buy the farm

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US slang, from the WWII era (first printed record in the US Air Force in the 1950's). Similar expressions like buy the plot and buy the lot also existed, although buy the farm is the only one to have survived. When a military pilot with a stricken airplane attempted to crash land in a farmer's field, he would destroy a portion of the farmer's crops for which the US government paid reimbursement to the farmer. If it were a bad crash-landing destroying most of the crops then the crash would cause the buying of the whole farm, shortened subsequently to the current idiom. Probably related to older British slang buy it, buy one or buy the packet, both seemingly ironic references to something that one does not want to buy. May come from the common reflection that once someone had finished his service he would go home and buy a farm to settle on. Also, it may be in reference to the book Of Mice and Men by John Steinbeck. Main characters George and Lennie always talk about owning their own farm where they will have to answer to no one and "live off the fatt'a the land".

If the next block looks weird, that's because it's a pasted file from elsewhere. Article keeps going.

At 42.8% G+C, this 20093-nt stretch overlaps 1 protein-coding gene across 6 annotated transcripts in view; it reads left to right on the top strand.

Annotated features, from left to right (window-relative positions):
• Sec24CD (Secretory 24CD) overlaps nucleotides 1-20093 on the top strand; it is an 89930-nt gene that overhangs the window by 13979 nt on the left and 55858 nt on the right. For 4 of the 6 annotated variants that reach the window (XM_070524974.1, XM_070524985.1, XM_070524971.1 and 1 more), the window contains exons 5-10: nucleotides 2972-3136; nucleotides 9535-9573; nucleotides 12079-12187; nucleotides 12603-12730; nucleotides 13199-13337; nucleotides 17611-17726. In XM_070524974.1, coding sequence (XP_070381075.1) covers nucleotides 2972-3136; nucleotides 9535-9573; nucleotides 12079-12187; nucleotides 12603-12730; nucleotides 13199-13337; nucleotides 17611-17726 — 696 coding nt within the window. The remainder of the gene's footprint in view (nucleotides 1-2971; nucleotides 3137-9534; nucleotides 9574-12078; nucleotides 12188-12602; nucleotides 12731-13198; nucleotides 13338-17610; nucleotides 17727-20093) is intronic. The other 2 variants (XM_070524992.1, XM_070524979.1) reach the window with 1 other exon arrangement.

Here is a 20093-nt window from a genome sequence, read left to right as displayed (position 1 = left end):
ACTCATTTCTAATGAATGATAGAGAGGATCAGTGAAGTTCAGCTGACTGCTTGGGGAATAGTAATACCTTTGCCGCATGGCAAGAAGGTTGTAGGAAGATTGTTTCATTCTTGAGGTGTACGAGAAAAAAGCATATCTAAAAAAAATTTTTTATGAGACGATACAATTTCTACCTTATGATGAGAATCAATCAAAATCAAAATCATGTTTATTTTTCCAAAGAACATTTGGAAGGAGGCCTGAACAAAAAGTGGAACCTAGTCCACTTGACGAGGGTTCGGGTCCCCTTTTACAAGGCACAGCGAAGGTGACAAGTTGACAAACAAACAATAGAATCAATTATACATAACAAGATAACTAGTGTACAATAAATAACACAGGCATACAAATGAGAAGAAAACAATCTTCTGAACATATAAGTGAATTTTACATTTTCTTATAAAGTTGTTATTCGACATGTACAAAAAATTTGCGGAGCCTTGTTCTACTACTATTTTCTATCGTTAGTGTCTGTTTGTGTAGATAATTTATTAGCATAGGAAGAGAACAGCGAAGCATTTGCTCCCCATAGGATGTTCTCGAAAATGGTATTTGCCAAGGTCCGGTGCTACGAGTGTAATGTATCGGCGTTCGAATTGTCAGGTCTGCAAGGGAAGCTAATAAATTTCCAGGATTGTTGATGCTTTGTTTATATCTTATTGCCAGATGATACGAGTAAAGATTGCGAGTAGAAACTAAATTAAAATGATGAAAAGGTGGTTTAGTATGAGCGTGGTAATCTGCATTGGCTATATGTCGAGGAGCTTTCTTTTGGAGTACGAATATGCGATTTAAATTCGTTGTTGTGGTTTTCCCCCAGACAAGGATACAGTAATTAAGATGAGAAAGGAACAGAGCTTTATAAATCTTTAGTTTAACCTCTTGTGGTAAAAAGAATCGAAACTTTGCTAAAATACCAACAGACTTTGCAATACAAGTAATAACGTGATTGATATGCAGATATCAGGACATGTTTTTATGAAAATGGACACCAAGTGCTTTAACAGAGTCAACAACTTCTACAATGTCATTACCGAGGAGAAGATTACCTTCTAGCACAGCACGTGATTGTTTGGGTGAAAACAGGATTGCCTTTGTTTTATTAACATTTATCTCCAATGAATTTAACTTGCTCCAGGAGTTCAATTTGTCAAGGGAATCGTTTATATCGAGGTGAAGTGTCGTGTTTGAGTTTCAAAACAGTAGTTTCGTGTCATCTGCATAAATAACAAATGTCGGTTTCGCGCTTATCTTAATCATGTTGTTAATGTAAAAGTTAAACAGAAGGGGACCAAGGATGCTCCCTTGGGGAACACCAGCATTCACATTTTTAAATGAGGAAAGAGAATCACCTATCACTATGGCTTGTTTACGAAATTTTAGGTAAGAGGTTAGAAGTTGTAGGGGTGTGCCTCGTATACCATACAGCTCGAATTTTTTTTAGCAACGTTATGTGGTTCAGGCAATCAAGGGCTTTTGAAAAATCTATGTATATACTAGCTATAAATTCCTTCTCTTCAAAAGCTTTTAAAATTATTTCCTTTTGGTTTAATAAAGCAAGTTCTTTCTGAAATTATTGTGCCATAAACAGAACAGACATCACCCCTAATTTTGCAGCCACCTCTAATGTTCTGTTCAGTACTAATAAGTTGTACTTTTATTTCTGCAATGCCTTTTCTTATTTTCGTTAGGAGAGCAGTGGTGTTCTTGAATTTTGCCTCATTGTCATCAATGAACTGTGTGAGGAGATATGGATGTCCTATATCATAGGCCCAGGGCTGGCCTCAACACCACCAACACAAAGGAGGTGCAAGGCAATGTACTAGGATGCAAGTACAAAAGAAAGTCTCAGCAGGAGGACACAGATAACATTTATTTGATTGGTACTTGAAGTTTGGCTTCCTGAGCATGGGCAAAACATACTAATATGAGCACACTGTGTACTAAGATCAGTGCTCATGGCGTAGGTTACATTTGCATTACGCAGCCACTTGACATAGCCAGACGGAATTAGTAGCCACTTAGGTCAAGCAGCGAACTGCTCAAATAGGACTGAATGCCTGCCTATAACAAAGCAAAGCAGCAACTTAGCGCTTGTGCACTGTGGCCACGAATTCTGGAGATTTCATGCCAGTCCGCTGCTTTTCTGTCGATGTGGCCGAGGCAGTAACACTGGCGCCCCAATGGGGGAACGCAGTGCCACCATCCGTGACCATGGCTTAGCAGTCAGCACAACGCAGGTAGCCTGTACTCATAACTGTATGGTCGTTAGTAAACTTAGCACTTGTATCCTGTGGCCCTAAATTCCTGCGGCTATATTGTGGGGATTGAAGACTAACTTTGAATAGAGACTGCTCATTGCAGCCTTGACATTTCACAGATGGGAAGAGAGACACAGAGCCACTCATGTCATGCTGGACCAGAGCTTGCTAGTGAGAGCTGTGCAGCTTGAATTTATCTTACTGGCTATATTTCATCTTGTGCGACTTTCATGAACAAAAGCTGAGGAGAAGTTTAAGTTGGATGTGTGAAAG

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buy the farm (third-person singular simple present buys the farm, present participle buying the farm, simple past and past participle bought the farm)

  1. (idiomatic, US, informal, euphemistic) To die; generally, to die in battle or in a plane crash.
    • 1959, Robert A. Heinlein, Starship Troopers[1], page 131:
      You're just as dead if you buy the farm in an "incident" as if you buy it in a declared war.
    • 1984, G. Harry Stine, Manna[2], page 221:
      Then tracers laced the sky in front of me. Forget the shooting! If I get distracted now, I'll buy the farm anyway!
    • 1995, Steve Allen, “Having a Good Time”, in Ann McDonough & Kent R. Brown, editor, A Grand Entrance[3], published 2000, →ISBN, page 212:
      BETTY. Shoot, if I knew you was gonna buy the farm I coulda asked for everything you got in the world... How were you gonna do it? ¶ROGER (takes revolver out of briefcase). With this.
    • 2002, W. Barry Baird, Vietnam Journey[4], →ISBN, page 171:
      They gambled with as much reckless abandon as they flew their airplanes. They knew they might buy the farm tomorrow.

Usage notes[edit]

  • This idiom is most often found in its past tense and past participle form bought the farm.




  • Of Mice and Men by John Steinbeck